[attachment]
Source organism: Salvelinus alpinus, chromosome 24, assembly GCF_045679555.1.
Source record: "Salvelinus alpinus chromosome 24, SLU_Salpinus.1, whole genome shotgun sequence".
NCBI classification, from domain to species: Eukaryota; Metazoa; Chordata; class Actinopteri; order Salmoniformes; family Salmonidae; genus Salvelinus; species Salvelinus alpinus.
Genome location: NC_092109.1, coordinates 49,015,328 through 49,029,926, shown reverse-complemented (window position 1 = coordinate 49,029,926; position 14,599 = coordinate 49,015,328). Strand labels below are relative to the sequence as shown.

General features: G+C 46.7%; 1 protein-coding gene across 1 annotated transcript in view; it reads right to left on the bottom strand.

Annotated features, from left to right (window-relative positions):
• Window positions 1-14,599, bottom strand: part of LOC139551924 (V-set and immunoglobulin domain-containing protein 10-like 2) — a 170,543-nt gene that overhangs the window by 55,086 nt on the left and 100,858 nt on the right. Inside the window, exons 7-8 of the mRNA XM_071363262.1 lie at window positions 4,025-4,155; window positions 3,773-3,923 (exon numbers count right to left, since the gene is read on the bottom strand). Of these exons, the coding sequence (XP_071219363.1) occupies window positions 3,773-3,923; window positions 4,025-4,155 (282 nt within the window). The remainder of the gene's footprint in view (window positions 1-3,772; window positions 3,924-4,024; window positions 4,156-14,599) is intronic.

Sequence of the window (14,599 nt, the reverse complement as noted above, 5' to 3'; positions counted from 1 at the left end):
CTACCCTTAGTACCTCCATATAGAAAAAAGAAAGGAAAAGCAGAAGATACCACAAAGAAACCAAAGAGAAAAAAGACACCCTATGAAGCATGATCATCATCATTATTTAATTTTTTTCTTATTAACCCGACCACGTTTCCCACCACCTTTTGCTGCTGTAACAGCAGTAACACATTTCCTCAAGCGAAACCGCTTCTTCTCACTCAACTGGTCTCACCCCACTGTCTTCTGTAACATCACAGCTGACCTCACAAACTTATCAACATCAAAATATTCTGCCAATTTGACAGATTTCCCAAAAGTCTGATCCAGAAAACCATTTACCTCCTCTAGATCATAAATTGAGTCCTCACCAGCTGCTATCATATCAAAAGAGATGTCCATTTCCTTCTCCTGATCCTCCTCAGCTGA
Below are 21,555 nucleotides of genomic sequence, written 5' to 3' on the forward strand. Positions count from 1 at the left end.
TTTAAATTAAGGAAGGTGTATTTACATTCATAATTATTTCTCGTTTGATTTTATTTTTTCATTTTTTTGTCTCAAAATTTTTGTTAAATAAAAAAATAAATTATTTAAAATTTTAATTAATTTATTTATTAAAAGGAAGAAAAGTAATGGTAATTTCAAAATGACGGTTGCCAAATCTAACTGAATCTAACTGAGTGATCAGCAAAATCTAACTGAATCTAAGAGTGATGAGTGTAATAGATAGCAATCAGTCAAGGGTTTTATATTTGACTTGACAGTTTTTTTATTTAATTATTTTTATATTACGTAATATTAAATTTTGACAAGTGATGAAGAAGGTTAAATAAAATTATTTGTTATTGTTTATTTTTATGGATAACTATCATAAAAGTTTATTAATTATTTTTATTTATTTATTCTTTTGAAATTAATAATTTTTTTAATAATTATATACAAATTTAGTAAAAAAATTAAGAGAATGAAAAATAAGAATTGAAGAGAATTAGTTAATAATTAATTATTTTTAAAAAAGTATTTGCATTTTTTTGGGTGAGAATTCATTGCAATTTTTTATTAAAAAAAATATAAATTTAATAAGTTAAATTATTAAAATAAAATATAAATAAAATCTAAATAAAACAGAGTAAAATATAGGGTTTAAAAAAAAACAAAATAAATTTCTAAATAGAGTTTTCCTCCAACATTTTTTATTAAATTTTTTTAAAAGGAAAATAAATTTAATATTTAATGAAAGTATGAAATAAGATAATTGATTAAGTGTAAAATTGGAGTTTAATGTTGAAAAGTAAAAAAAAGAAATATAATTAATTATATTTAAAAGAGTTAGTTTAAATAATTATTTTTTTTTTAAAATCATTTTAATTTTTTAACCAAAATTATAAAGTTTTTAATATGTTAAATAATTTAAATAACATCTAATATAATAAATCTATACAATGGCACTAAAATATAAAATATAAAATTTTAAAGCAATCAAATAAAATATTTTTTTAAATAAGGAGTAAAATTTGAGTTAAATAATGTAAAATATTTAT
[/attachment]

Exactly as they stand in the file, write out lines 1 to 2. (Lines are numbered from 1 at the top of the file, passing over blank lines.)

Source organism: Salvelinus alpinus, chromosome 24, assembly GCF_045679555.1.
Source record: "Salvelinus alpinus chromosome 24, SLU_Salpinus.1, whole genome shotgun sequence".